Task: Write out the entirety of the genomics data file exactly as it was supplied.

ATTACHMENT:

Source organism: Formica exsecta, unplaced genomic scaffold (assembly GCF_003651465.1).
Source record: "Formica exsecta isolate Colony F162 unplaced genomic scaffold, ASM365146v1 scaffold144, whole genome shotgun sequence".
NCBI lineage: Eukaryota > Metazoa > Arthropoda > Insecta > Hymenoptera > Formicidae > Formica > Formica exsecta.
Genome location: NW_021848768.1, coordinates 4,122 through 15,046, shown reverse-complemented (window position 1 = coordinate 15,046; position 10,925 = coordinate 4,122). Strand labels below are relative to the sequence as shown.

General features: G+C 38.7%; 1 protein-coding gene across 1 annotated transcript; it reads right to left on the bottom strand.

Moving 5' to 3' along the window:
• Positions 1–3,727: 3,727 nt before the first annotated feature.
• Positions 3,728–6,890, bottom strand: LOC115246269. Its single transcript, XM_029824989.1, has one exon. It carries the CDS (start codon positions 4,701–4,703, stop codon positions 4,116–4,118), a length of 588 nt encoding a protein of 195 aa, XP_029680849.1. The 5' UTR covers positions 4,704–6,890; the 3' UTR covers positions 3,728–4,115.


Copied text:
Source organism: Formica exsecta, unplaced genomic scaffold (assembly GCF_003651465.1).
Source record: "Formica exsecta isolate Colony F162 unplaced genomic scaffold, ASM365146v1 scaffold144, whole genome shotgun sequence".
NCBI lineage: Eukaryota > Metazoa > Arthropoda > Insecta > Hymenoptera > Formicidae > Formica > Formica exsecta.
Genome location: NW_021848768.1, coordinates 4,122 through 15,046, shown reverse-complemented (window position 1 = coordinate 15,046; position 10,925 = coordinate 4,122). Strand labels below are relative to the sequence as shown.

General features: G+C 38.7%; 1 protein-coding gene across 1 annotated transcript; it reads right to left on the bottom strand.

Moving 5' to 3' along the window:
• Positions 1–3,727: 3,727 nt before the first annotated feature.
• Positions 3,728–6,890, bottom strand: LOC115246269. Its single transcript, XM_029824989.1, has one exon. It carries the CDS (start codon positions 4,701–4,703, stop codon positions 4,116–4,118), a length of 588 nt encoding a protein of 195 aa, XP_029680849.1. The 5' UTR covers positions 4,704–6,890; the 3' UTR covers positions 3,728–4,115.